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Jo Wilding’s latest report details how local authorities benefit by funding immigration legal advice schemes


42-page report published by Justice Together finds clear cost benefit in providing immigration advice

Date of Publication:
09 May 2023

A new report by Jo Wilding of the University of Brighton and Garden Court Chambers considers the burden placed upon local authorities in the UK due to a lack of immigration legal advice services.

Report coverThe 42-page report, can be downloaded here. It is published by Justice Together, a charity which seeks to create lasting change in the UK immigration system so people can access justice fairly and equally.

The introduction of the Legal Aid, Sentencing and Punishment of Offenders (LASPO) Act in 2012 reduced the scope of legal aid in England and Wales, and the report details how local authorities are increasingly bearing the costs of a resultant lack of advice services and lack of access to public funds.

Jo Wilding explained on Twitter: "Local authorities, through their statutory duties, are the 'spender of last resort ', bearing the consequences of Home Office policies (no recourse to public funds causing destitution) and legal aid cuts leaving people without access to advice and representation."

The report examines the extent and nature of existing local authority funding and commissioning for immigration legal advice. It includes numerous case studies from England, Scotland and Wales with models of how some local authorities currently fund advice.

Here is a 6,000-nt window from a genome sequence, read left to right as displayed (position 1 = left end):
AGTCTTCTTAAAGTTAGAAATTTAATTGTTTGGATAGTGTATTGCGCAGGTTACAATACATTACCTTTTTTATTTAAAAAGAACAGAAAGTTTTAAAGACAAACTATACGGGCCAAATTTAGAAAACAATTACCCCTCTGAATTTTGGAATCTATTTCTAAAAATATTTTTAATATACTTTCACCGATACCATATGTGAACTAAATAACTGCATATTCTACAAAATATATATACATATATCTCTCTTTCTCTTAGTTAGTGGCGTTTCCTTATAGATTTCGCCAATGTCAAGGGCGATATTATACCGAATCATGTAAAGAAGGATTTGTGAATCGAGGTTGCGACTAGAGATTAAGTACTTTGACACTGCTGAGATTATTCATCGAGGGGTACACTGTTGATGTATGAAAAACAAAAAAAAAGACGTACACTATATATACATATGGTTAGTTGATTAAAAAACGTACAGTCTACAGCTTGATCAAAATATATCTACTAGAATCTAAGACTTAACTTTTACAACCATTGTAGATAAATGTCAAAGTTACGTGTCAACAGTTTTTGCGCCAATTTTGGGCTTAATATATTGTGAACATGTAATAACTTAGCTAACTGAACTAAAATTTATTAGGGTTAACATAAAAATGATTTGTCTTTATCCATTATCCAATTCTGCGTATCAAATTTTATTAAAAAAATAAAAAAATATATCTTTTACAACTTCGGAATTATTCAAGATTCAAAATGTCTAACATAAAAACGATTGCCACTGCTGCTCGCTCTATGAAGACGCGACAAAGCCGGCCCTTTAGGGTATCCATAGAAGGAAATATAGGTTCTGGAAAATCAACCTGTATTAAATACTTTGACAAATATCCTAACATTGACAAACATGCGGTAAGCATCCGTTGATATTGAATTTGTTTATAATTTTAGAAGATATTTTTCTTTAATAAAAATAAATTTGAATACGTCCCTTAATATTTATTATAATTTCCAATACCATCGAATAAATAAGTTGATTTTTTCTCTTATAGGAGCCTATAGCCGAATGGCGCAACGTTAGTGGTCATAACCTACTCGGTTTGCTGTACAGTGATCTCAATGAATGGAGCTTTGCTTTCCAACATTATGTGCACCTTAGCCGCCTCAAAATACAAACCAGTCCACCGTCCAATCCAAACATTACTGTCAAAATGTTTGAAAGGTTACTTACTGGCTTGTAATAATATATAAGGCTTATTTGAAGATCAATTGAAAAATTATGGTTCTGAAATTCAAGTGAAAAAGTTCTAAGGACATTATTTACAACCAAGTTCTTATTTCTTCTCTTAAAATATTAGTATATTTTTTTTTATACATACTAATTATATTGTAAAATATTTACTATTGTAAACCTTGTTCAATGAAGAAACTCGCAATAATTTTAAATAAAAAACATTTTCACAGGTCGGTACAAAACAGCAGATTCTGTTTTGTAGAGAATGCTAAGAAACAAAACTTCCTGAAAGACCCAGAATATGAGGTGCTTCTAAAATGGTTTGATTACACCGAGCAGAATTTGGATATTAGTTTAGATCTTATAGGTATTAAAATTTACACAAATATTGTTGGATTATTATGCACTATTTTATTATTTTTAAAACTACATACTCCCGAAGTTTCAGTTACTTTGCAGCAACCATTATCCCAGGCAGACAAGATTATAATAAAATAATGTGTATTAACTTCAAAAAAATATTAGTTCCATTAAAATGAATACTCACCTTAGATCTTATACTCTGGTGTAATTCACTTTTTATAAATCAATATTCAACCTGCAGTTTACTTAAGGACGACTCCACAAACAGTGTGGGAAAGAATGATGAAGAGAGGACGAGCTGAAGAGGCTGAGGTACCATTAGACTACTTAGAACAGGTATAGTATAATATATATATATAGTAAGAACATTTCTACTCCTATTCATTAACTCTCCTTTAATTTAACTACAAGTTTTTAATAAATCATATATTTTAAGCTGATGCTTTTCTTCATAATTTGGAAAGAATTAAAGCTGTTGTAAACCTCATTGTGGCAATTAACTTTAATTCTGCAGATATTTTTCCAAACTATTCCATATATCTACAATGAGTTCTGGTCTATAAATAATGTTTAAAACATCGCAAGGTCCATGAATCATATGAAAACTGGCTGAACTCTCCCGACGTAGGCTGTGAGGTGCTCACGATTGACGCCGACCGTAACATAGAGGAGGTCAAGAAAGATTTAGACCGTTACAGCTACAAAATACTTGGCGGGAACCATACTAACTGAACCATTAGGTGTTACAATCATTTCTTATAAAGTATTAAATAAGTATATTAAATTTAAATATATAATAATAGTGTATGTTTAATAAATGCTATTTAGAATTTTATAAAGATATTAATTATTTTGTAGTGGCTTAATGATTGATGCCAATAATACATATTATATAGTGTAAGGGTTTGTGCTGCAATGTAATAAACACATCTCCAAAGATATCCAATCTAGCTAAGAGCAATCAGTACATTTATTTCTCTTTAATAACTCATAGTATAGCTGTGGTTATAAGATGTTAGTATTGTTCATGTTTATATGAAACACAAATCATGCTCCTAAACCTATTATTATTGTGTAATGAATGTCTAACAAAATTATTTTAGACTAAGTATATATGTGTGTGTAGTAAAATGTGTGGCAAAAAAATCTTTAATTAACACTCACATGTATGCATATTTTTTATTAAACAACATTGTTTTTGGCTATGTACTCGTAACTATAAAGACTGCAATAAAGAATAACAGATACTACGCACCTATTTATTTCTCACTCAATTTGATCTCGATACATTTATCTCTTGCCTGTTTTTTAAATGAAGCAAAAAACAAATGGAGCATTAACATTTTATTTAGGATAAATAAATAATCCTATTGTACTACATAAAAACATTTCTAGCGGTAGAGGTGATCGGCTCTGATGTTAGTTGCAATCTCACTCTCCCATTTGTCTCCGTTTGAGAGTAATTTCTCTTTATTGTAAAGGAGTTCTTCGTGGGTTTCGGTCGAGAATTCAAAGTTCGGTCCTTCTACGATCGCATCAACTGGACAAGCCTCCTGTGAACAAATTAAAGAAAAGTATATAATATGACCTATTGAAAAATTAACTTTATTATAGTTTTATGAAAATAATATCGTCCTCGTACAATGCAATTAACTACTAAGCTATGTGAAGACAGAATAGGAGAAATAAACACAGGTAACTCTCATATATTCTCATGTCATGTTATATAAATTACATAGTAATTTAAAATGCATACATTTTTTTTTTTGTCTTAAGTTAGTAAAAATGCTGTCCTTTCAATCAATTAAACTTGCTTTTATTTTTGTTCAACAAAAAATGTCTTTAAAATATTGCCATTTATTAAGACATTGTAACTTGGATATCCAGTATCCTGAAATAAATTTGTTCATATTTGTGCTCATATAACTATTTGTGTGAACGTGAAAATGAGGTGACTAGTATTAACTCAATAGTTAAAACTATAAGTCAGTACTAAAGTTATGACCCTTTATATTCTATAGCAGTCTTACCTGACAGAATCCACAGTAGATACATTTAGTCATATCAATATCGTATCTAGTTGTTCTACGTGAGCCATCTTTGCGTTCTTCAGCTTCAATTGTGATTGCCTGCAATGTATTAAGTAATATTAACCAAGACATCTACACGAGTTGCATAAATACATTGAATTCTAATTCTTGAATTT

Wilding finds there is a clear cost benefit in all of the local authority funded or commissioned immigration advice schemes that were examined. As she noted on Twitter, it is far more costly to accommodate people who would be destitute than to pay for good quality legal advice, and leads to better community cohesion, better public health, and better economic outcomes.

Local authority and advice organisations interviewed for the report indicated that funding or commissioning immigration legal advice would bring financial savings for local authorities, compared with data on costs for carrying out statutory duties to support in a range of cases.

One local authority officer from Bradford is quoted as saying: "There are a lot of people who, if you don't resolve their immigration issues, they stay within the communities and then they have poor health and access to education and housing and all the issues that go with that, and they all rebound back onto public services – primary care or police or housing, so it's completely stupid not to help those individuals to sort out their immigration status. I can't say strongly enough that the failure to provide immigration advice is not good for anyone. It's crap for local authorities and for police. Those people don't just disappear. They end up on the street and in our services so what's the point in not letting them access advice?"

The report discusses the various funding models used by local authorities and offers thoughts on how the models could be adapted or applied in other authorities.

Jo Wilding said: "It seeks to be as detailed as possible about the costs and savings from the different schemes and the different funding sources which local authorities have used to pay for advice, as well as addressing the non-financial benefits, the pitfalls and obstacles of each arrangement, and some of the practical details like lead-in times."